In the race for a cure, Alan Kaufman keeps looking forward.
The top time in 2018 in the famed New York City marathon – which drew 53,000 contenders – was 2 hours, 22 minutes and 48 seconds … But there was no bigger champion than Forest Hills, N.Y.-resident Alan Kaufman, one of the very last to cross the finish line in 10 hours, 5 minutes and 6 seconds.
Diagnosed with stage-four metastatic melanoma brain and lung cancer in 2017, he missed the marathon that year for the first time since in 25 years. But with treatment going well by 2018, although not in remission, he decided to train for his 25th race by taking long walks.
“When I got sick, the first thing I asked my brain surgeon is, ‘Will I do a marathon again?’” says, Alan. “To me, the marathon is the greatest moving party on the planet. There’s no better day in New York than Marathon Sunday. My oncologist and neurologist were thrilled. My nurses were impressed,” he laughs about the professionals who oversee his treatment and bi-weekly immunotherapy infusion treatments.
Since an 11-hour surgery to remove tumors in his brain has impaired his balance, Alan walked the race, utilizing hiking poles and accompanied by two guides from Achilles International, a nonprofit that provides disabled athletes with a community of support, including guides for marathons—A charity Alan has supported as a guide in the past, shepherding 13 blind runners over the years.
“People are frightened of cancer and don’t know how to react. But running in the marathon says, ‘Hey guys I’m still here. I’m still fighting. Don’t worry so much.’ We are living in a time where cancer is not the immediate death threat it once was. There’s medicine out there and the technology has changed. You can’t give up or stop living your life. There’s always hope and possibility. It’s actually very life affirming.”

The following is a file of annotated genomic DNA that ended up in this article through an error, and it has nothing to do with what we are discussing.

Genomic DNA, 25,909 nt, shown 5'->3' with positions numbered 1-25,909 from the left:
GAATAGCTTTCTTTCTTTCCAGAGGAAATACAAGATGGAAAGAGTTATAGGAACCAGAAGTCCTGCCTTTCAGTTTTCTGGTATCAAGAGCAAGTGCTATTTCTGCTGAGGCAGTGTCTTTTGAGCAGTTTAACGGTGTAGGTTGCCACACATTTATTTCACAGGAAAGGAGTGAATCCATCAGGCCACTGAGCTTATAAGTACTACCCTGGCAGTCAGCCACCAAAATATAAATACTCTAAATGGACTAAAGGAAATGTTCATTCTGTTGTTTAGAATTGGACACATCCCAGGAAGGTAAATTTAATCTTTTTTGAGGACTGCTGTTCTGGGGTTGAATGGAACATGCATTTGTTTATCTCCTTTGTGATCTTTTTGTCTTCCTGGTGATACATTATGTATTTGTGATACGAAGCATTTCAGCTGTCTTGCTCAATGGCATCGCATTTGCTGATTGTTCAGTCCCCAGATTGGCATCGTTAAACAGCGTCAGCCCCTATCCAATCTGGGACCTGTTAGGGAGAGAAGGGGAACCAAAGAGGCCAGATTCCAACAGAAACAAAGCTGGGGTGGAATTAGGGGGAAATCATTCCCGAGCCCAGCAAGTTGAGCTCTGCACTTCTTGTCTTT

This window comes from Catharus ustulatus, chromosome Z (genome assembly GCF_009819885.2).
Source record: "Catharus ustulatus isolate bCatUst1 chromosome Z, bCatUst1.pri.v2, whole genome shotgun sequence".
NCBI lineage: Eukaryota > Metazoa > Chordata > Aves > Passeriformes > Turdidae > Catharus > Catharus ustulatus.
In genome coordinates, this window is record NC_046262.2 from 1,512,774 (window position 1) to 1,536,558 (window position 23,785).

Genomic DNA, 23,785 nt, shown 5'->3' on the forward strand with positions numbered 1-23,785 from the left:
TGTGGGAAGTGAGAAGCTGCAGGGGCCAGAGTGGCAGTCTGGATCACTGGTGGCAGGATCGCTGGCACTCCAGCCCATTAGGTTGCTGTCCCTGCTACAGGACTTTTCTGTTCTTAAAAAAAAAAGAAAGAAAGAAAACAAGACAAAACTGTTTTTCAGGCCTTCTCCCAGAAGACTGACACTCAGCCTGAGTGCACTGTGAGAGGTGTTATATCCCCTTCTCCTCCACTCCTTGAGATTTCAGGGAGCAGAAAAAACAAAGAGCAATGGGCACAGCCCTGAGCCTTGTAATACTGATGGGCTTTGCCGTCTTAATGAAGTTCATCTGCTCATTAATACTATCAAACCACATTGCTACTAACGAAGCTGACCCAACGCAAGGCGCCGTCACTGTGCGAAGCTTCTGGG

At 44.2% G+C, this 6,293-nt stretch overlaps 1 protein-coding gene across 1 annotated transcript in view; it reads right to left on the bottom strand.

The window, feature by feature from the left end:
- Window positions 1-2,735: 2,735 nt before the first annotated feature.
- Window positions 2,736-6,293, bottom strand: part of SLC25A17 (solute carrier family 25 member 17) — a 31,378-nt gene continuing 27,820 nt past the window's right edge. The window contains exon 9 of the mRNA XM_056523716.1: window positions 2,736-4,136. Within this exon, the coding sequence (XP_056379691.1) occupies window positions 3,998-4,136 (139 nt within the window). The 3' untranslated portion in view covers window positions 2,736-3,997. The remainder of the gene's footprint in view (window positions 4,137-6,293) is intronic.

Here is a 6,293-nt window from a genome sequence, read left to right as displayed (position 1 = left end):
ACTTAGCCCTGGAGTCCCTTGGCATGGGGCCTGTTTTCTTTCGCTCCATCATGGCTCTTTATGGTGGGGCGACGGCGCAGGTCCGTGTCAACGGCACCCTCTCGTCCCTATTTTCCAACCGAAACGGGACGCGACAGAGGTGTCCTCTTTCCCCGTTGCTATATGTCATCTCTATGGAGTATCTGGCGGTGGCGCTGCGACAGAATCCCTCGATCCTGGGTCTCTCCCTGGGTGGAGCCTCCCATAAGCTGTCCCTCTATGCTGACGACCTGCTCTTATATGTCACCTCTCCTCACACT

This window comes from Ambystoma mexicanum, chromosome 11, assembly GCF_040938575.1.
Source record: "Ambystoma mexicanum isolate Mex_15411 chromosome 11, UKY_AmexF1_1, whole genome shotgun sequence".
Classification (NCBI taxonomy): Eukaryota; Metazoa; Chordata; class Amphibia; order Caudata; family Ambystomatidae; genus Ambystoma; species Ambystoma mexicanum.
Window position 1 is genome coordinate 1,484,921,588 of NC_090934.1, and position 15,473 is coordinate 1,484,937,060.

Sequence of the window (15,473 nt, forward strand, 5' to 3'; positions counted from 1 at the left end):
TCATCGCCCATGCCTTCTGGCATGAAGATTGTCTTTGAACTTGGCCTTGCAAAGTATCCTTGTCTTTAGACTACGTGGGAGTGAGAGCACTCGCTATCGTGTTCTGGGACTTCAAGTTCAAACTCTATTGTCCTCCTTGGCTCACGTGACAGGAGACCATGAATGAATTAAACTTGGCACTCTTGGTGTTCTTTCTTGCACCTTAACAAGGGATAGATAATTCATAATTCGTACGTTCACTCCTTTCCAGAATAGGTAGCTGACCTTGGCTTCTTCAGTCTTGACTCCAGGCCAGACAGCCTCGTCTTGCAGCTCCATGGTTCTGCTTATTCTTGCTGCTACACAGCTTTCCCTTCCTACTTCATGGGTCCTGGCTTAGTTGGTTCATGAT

But despite a can-do attitude and a lot of support, it was still a daunting feat. “It set a whole new standard of pain for me and took everything I had,” recalls the 61-year-old athlete, who was forced to lay down along the route at 20 miles and then stop to stretch every 15 minutes for the final 6 miles. “I just kept thinking about what it would be like if I didn’t finish.”
With the bleachers nearly empty, police re-opening the streets – forcing him to finish on the sidewalk – and cheered on in the dark by his wife and other family members, Alan crossed the finish line and victoriously took home his 25th medal to add to the collection that hangs in his bedroom.
“It was the most difficult marathon I ever ran and the most triumphant one,” says the TV producer and actor. “Getting sick sucks, but it sparked something in me. I stay positive and my job is to help and inspire others in any way I can. If I give hope to one other person, I’m good with that.
“I’ve learned a lot about life and a lot about love and kindness from all kinds of people, including those I don’t personally know,” Alan shares. “Having cancer is a horrible thing, but there’s a certain beauty to it if you look at it in the right way. It has taught me to enjoy life and see the beauty in what I witness every day. I stop when it’s raining now and look up toward the sky and smile in appreciation and wonder. Even a cup of coffee tastes better.”
And when the self-admitted caffeine addict isn’t at Starbucks, painting or drawing cartoons, doing housework or chronicling his journey online, he’s already training for his next race … Walking 35 miles each week.